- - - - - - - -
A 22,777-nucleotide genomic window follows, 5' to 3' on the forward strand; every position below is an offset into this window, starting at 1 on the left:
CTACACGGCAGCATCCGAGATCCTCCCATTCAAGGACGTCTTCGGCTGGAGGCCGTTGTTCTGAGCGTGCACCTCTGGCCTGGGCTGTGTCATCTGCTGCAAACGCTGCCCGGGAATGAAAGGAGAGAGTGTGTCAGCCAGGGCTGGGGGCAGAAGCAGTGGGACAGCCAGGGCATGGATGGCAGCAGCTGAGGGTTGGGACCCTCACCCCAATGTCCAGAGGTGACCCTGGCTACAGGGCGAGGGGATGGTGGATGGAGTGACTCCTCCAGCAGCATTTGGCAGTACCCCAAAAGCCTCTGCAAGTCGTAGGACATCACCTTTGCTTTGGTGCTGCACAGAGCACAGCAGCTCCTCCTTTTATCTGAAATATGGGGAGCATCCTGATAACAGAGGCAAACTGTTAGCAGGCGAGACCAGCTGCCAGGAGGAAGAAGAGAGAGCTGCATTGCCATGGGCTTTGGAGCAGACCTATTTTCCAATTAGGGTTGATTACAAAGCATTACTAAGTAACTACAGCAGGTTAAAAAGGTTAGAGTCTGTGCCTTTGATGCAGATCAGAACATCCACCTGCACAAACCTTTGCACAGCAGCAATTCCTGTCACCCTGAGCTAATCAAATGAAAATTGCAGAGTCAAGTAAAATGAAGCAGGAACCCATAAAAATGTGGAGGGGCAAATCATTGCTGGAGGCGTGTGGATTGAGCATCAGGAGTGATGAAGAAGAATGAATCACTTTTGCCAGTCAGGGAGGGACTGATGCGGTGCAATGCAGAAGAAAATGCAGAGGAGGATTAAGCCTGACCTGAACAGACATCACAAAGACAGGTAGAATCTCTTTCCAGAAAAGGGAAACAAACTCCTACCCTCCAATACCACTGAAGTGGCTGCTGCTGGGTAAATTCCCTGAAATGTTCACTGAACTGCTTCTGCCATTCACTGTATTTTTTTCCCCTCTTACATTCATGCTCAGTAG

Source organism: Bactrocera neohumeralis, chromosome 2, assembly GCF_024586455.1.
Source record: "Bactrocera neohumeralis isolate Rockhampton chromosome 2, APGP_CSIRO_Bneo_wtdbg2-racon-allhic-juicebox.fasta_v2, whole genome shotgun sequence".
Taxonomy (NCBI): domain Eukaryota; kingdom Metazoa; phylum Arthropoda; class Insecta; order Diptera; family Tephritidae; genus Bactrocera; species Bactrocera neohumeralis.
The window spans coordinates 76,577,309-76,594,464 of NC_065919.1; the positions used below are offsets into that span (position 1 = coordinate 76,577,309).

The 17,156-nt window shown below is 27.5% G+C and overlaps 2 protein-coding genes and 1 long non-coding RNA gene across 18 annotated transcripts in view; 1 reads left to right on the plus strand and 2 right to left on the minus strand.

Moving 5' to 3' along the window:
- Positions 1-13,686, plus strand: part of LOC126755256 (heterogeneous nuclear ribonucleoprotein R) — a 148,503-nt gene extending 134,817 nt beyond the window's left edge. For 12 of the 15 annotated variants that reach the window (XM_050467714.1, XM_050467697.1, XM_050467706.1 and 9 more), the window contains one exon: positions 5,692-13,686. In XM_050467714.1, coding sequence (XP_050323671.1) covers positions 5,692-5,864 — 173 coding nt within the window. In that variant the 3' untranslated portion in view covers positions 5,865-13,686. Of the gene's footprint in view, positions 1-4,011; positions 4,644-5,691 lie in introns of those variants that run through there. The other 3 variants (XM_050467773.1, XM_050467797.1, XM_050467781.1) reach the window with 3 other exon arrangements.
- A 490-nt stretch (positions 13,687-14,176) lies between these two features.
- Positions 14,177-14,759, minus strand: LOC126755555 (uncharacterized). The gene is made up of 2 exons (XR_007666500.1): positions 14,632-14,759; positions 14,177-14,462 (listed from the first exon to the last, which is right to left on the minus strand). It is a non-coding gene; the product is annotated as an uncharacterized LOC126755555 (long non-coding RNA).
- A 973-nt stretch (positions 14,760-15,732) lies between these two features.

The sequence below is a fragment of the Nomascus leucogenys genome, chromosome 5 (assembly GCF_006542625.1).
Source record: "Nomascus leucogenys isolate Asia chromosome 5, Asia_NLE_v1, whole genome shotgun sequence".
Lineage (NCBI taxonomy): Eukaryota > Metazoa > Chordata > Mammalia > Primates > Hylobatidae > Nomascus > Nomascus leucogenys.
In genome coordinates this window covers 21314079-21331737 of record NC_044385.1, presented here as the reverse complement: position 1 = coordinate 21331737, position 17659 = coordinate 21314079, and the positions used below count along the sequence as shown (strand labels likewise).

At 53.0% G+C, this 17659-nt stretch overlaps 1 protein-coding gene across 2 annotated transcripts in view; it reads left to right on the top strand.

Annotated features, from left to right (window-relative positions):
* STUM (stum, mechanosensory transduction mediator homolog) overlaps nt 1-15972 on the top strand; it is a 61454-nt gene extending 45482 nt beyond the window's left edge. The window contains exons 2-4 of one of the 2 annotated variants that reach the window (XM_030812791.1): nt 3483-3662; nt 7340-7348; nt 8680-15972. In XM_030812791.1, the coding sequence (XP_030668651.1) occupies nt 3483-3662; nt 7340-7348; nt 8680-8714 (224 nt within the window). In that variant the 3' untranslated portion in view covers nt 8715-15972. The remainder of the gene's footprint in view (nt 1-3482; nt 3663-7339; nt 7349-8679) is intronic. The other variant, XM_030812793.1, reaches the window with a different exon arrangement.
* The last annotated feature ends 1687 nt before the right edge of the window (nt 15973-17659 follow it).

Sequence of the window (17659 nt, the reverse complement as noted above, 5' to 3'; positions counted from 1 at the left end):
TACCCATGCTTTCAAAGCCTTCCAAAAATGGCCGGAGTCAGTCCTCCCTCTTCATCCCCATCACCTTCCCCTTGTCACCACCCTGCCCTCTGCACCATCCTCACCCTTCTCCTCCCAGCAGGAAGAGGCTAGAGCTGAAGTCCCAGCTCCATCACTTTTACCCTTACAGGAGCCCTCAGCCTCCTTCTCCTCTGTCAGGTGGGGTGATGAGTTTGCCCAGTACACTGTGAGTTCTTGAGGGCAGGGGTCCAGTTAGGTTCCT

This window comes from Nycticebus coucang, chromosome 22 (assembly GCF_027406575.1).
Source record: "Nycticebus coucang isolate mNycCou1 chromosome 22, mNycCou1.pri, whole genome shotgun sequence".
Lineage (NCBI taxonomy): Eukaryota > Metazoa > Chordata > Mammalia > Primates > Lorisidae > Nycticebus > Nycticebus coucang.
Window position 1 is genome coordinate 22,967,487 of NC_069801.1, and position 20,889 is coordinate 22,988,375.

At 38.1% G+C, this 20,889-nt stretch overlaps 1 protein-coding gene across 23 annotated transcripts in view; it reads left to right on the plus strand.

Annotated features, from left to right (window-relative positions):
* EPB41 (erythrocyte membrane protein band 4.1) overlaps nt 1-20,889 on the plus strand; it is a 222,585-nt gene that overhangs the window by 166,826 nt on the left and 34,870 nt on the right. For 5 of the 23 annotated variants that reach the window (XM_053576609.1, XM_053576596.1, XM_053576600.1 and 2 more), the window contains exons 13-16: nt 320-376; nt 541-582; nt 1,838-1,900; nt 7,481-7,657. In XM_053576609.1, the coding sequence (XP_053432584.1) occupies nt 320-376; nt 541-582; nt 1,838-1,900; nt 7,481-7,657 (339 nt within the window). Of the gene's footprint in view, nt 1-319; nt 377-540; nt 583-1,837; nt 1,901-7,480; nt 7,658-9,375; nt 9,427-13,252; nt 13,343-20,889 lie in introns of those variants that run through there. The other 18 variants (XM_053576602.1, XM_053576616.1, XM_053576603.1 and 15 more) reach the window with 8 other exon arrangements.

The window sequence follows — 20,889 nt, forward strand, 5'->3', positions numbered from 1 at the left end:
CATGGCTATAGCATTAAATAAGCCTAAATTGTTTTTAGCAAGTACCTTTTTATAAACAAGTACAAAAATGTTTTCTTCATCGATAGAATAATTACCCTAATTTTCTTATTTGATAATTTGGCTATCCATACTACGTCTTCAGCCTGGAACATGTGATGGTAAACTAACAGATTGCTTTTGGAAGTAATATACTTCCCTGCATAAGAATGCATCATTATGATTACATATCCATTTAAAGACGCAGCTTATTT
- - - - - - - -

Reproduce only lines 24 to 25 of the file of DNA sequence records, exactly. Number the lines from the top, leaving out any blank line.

Source record: "Nycticebus coucang isolate mNycCou1 chromosome 22, mNycCou1.pri, whole genome shotgun sequence".
Lineage (NCBI taxonomy): Eukaryota > Metazoa > Chordata > Mammalia > Primates > Lorisidae > Nycticebus > Nycticebus coucang.